Jansson, Leif
    Uppsala University, Disciplinary Domain of Medicine and Pharmacy, Faculty of Medicine, Department of Medical Cell Biology.
    Eriksson, Olof
    Uppsala University, Disciplinary Domain of Medicine and Pharmacy, Faculty of Pharmacy, Department of Medicinal Chemistry, Theranostics. Uppsala University, Science for Life Laboratory, SciLifeLab.
    Pancreatic perfusion and its response to glucose as measured by simultaneous PET/MRI2019In: Acta Diabetologica, ISSN 0940-5429, E-ISSN 1432-5233, Vol. 56, no 10, p. 1113-1120Article in journal (Refereed)
    Abstract [en]

    AIMS: Perfusion of the pancreas and the islets of Langerhans is sensitive to physiological stimuli and is dysregulated in metabolic disease. Pancreatic perfusion can be assessed by both positron emission tomography (PET) and magnetic resonance imaging (MRI), but the methods have not been directly compared or benchmarked against the gold-standard microsphere technique.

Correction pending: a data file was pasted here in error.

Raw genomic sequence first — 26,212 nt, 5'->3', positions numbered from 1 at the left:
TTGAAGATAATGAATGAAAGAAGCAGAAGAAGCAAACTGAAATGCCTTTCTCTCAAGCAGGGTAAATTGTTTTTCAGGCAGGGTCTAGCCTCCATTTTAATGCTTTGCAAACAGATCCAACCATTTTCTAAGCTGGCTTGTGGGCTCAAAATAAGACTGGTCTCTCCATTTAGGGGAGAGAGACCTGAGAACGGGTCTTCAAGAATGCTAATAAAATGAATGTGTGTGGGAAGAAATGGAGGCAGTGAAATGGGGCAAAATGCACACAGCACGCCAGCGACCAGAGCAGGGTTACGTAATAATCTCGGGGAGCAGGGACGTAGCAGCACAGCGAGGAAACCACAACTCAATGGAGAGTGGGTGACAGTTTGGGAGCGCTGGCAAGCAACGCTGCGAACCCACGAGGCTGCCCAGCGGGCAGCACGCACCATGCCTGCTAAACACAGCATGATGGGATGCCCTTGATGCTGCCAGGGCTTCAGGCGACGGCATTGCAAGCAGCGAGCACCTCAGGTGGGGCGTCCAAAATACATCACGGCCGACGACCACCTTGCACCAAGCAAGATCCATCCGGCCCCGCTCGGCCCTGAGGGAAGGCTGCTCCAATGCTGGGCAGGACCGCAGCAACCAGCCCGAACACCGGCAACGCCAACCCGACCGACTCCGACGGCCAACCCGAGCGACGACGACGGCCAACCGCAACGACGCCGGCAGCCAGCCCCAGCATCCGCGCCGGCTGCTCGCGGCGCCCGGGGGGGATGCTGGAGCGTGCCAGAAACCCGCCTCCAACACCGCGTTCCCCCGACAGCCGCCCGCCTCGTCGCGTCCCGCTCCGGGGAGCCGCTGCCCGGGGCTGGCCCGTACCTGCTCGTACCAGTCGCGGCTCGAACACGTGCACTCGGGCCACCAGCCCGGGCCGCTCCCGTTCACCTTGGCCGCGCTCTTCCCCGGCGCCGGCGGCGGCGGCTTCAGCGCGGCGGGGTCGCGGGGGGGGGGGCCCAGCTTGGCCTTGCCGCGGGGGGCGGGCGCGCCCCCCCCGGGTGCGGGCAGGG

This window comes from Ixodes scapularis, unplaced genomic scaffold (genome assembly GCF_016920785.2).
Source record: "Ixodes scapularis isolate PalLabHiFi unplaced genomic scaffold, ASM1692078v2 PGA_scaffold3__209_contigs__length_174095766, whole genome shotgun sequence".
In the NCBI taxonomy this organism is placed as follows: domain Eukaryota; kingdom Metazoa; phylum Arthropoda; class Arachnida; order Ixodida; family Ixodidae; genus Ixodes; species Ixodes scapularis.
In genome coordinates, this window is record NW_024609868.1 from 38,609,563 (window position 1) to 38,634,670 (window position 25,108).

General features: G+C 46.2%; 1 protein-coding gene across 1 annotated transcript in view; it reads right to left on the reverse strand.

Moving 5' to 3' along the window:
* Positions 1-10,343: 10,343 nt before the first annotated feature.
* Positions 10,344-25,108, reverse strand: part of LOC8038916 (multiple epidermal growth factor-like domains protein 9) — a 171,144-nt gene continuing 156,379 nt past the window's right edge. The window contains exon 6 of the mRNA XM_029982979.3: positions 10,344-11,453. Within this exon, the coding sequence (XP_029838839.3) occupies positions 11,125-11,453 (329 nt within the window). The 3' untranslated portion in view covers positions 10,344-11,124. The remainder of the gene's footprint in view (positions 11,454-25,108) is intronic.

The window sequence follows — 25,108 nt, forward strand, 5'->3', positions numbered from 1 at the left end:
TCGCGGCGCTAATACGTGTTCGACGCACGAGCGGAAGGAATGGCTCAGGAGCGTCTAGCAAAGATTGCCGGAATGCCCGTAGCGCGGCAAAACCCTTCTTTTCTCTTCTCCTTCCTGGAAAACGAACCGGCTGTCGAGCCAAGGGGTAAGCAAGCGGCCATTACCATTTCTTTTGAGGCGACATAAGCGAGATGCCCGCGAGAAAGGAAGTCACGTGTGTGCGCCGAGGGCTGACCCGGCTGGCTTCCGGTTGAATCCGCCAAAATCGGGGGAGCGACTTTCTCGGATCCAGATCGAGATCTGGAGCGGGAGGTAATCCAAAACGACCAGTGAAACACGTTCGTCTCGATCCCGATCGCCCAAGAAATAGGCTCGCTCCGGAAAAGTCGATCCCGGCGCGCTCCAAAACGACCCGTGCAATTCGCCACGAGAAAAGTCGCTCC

METHODS: Pigs (n = 4) were examined by [15O]H2O PET and intravoxel incoherent motion (IVIM) MRI technique simultaneously using a hybrid PET/MRI scanner. The pancreatic perfusion was measured both at basal conditions and after intravenous (IV) administration of up to 0.5 g/kg glucose.

    RESULTS: Pancreatic perfusion increased by 35%, 157%, and 29% after IV 0.5 g/kg glucose compared to during basal conditions, as assessed by [15O]H2O PET, IVIM MRI, and microspheres, respectively. There was a correlation between pancreatic perfusion as assessed by [15O]H2O PET and IVIM MRI (r = 0.81, R2 = 0.65, p < 0.01). The absolute quantification of pancreatic perfusion (ml/min/g) by [15O]H2O PET was within a 15% error of margin of the microsphere technique.

    CONCLUSION: Pancreatic perfusion by [15O]H2O PET was in agreement with the microsphere technique assessment. The IVIM MRI method has the potential to replace [15O]H2O PET if the pancreatic perfusion is sufficiently large, but not when absolute quantitation is required.